Research & Inspiration Hub
Building sensory foundations - Touch
Clear a space to make a rolling track. Roll along it one by one. Roll down it in pairs holding each others hands above your heads. Make a rolling track of cushions and pillows. Put different things around the floor for bodies to roll over - bubble wrap, carpet squares, pillow cases filled with beans or little balls, egg boxes, cushions, smooth cool fabric and slightly prickly fabric.
02. Cushions & Pillows
Pillow fights create huge amounts of tactile information and touch sense practice. Child says where on their body they can be thwacked, (unbreakable rule), build a mountain of cushions, climb to the top and roll down
Child lies on the floor, adult rolls a ball up and down their body squashing them a little - following their instructions about how much pressure to give
04. Lycra Tunnel
Child crawls inside and right through. Hide things in the middle for them to go in and find. Put jigsaw pieces at one end and the board at the other - and invite child to crawl through to get each new piece
Building sensory foundations - Proprioception
Sit down back to back.. The aim of the game is to push your partner across the room until they can go no further. Or make a defined space on the floor that you must push each other out of. You can use electrical tape to mark out a box on a smooth floor.
Or use a rug ...
Tug of War - best pulling game ever. Do it sitting down for maximum proprioceptive work. Use a soft scarf or a length of Lycra instead of rope. Adult matches child's strength exactly so they have to work as hard as possible - but they can also succeed
Kick a Feather
Kicking is proprioceptive work for the legs. Good body work, but sometimes not a great idea inside. Give a child a big feather and they can safely kick it anywhere. How far can you kick it? How high? Can you kick it into a bucket? Or so that it lands on a cushion?
Cushions and Pillows
Make a soft pile of cushions and sit in the middle. Take one cushion each, hold it in front of you and use it to try and push the other one over. Anyone can say stop at any point ... adults use only as much force as the child
Building sensory foundations - Vestibular sense
Adult is the bear, on their hands and knees. (No need for role play ... it's all about the movement play.) Child climbs on and the adult gently tries to tip them off - while they try to hang on. (Look after your body adults. Say 'enough' when you need to.)
Body Ball Play
A Body Ball is one of those huge, sit-on balls used in the gym for core strength exercises - only, if possible, you want a really good, soft one (look in the JABADAO shop for the best we can find), don't blow it up fully, so it is very squashy and inviting and much safer ... it doesn't throw you off so easily. Child lies over, or sits on, the body ball in any way they choose. Back, side, tummy, upright … Adult supports them as necessary, a lot or a little. Use the lightest support you can, but make sure they are safe. Child finds what their body loves to do; their choices maybe very revealing about how stable they feel when things get unpredictable.It's the rocking, tipping and tilting, in all the different positions, that makes this great vestibular work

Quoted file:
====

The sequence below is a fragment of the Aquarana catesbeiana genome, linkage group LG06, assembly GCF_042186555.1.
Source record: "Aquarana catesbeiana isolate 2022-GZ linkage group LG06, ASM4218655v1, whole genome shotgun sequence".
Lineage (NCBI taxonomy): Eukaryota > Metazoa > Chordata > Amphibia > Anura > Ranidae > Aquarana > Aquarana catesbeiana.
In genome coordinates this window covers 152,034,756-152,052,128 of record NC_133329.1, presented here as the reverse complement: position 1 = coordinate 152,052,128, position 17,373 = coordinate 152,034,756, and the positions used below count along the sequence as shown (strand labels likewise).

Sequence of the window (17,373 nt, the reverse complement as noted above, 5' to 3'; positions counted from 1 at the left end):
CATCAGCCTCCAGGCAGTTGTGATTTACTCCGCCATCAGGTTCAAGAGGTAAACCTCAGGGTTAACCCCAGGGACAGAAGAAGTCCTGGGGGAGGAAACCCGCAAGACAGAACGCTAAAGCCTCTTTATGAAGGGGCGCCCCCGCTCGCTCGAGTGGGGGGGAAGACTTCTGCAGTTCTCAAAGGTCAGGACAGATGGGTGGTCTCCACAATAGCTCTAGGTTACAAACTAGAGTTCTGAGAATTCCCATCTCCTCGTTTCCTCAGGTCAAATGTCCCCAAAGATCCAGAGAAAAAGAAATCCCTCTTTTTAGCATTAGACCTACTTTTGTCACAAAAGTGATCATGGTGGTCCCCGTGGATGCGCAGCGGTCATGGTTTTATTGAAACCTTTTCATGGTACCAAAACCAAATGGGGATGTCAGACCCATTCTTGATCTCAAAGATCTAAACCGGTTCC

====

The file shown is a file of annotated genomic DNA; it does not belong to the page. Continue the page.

Sit on the floor - adult holds the Little Elastic tightly so child can pull away with all their might. Pair play - one sits inside the Elastic and one outside; or both inside. Children will find games with each other, adult close by to make sure it stays safe. The Elastic prompts the play…
Using a strong blanket, or a sheet, or even a big towel for a little body, child lies on it and adults swing them. Watch, watch, watch their face to see what they like. Make sure they are in charge of the amount of swing. Only they know what feels right for their system. Resist the temptation to think more swing equals more development. Too much vestibular activity can overwhelm and make you feel horrible
Floor Play Foundations
Back Play - Bubble Football
Play with just one child or a whole group. Children lie on the floor with their legs in the air … waiting. One person blows bubbles above their feet. Children reach up their toes to try and pop, or touch, the bubbles. Can be accompanied by gentle music, preferably with no words. Use touchable bubbles and children can 'catch' a bubble on their toes (rather than pop them). Make rest times in-between bouts of play, so bodies sink into the floor. Perhaps encourage big out-breaths and melting into the floor. (Great for supporting alignment of the spine, relaxed muscles tone and ground
Tummy Play - Slide
Everyone lies on a paper plate (or a piece of paper, sock or a table mat etc) on their tummy - on a slippy floor. Can you move across the floor keeping the object glued to your tummy? Set a start and ending place. Race if you fancy. Make it a treasure or toy hunt. Or just let the play evolve prompted by keeping your tummy on the floor. Let children grow the game.
Side Play - Slide
Same as Tummy play slide, only this time you have to keep the whole of your side on the floor - from finger tip to knee. (You’ll need your feet to push you along.)
Make an obstacle for children to crawl under that is so low they have to belly crawl. A Lycra or sheet stretched out and held by others (whose time to go under will come soon, if they want).
Or best of all, the children will create obstacles for the purpose, using whatever is at hand.